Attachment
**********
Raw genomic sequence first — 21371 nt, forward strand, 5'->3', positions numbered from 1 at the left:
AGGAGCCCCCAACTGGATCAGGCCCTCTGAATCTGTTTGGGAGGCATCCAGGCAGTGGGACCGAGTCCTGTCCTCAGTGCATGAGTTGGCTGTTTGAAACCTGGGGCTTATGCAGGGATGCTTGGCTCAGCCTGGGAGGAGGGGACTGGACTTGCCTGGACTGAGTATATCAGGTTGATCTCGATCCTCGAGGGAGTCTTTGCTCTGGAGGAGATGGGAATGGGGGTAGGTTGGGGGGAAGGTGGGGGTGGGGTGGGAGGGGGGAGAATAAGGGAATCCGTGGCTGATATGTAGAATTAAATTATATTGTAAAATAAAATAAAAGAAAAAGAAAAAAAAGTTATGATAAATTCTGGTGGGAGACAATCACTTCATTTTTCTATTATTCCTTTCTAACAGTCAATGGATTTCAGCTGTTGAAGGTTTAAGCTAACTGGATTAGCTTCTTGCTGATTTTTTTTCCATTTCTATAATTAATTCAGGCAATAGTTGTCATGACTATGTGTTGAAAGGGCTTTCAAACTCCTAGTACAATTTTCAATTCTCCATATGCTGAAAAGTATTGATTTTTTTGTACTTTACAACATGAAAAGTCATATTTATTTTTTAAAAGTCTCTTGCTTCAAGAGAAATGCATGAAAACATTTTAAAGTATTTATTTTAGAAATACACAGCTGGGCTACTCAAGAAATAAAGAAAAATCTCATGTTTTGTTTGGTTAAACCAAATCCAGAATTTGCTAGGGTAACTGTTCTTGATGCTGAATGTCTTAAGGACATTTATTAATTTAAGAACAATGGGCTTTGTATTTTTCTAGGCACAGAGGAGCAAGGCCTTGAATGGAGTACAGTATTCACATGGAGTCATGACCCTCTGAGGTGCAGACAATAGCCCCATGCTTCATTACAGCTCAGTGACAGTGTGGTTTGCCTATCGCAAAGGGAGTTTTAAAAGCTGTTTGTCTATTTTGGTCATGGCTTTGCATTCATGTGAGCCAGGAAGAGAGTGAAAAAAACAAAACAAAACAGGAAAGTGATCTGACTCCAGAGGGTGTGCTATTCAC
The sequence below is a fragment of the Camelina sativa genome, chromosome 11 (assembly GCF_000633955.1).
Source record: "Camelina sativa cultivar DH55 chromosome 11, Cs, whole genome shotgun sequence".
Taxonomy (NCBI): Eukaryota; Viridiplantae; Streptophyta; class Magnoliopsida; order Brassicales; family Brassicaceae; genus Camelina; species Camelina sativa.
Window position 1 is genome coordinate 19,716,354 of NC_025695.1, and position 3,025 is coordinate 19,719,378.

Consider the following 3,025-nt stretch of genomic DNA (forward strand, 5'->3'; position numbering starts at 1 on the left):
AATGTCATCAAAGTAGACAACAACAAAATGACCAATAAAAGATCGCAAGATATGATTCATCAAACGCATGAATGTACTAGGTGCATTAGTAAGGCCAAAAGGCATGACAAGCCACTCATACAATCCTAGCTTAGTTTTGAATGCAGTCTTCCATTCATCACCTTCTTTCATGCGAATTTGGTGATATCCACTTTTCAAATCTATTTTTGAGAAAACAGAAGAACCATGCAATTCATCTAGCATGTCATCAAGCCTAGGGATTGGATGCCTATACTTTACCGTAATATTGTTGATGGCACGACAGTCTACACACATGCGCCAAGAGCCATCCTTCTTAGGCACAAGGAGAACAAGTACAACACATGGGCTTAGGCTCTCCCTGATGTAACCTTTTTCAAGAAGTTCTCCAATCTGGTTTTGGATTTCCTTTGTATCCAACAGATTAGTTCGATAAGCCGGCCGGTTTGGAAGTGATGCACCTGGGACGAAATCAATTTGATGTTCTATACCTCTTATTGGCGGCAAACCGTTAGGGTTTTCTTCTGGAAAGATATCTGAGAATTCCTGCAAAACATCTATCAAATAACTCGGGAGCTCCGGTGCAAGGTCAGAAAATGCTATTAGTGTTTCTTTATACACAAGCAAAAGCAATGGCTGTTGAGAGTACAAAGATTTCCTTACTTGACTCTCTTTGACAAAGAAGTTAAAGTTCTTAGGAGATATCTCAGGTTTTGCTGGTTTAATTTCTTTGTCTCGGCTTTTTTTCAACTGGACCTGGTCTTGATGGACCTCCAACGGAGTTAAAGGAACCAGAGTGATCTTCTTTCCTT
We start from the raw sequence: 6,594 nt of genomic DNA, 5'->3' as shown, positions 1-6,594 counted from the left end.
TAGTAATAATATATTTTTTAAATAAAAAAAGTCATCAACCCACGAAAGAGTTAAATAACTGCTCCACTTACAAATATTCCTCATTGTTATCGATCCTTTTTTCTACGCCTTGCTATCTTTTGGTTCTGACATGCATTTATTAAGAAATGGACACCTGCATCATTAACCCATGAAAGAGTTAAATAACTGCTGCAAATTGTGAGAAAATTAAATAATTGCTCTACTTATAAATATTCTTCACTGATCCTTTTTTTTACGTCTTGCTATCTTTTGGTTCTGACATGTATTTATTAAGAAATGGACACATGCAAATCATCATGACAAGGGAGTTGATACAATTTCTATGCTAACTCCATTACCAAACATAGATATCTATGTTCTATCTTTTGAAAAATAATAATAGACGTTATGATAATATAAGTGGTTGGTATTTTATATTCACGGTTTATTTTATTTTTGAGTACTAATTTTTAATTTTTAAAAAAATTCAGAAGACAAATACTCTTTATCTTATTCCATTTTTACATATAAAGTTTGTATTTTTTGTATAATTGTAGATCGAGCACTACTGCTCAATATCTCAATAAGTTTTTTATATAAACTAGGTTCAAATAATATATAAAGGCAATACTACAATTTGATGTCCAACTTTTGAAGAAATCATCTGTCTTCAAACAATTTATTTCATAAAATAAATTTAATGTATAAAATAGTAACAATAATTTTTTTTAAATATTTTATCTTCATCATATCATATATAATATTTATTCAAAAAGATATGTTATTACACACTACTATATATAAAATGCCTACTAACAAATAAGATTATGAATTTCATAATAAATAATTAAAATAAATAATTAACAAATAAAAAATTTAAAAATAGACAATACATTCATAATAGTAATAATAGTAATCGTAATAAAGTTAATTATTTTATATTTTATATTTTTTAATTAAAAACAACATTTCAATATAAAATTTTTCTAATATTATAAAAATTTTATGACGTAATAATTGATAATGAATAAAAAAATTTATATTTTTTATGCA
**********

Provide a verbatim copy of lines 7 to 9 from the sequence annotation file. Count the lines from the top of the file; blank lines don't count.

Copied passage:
Consider the following 3,025-nt stretch of genomic DNA (forward strand, 5'->3'; position numbering starts at 1 on the left):
AATGTCATCAAAGTAGACAACAACAAAATGACCAATAAAAGATCGCAAGATATGATTCATCAAACGCATGAATGTACTAGGTGCATTAGTAAGGCCAAAAGGCATGACAAGCCACTCATACAATCCTAGCTTAGTTTTGAATGCAGTCTTCCATTCATCACCTTCTTTCATGCGAATTTGGTGATATCCACTTTTCAAATCTATTTTTGAGAAAACAGAAGAACCATGCAATTCATCTAGCATGTCATCAAGCCTAGGGATTGGATGCCTATACTTTACCGTAATATTGTTGATGGCACGACAGTCTACACACATGCGCCAAGAGCCATCCTTCTTAGGCACAAGGAGAACAAGTACAACACATGGGCTTAGGCTCTCCCTGATGTAACCTTTTTCAAGAAGTTCTCCAATCTGGTTTTGGATTTCCTTTGTATCCAACAGATTAGTTCGATAAGCCGGCCGGTTTGGAAGTGATGCACCTGGGACGAAATCAATTTGATGTTCTATACCTCTTATTGGCGGCAAACCGTTAGGGTTTTCTTCTGGAAAGATATCTGAGAATTCCTGCAAAACATCTATCAAATAACTCGGGAGCTCCGGTGCAAGGTCAGAAAATGCTATTAGTGTTTCTTTATACACAAGCAAAAGCAATGGCTGTTGAGAGTACAAAGATTTCCTTACTTGACTCTCTTTGACAAAGAAGTTAAAGTTCTTAGGAGATATCTCAGGTTTTGCTGGTTTAATTTCTTTGTCTCGGCTTTTTTTCAACTGGACCTGGTCTTGATGGACCTCCAACGGAGTTAAAGGAACCAGAGTGATCTTCTTTCCTT
We start from the raw sequence: 6,594 nt of genomic DNA, 5'->3' as shown, positions 1-6,594 counted from the left end.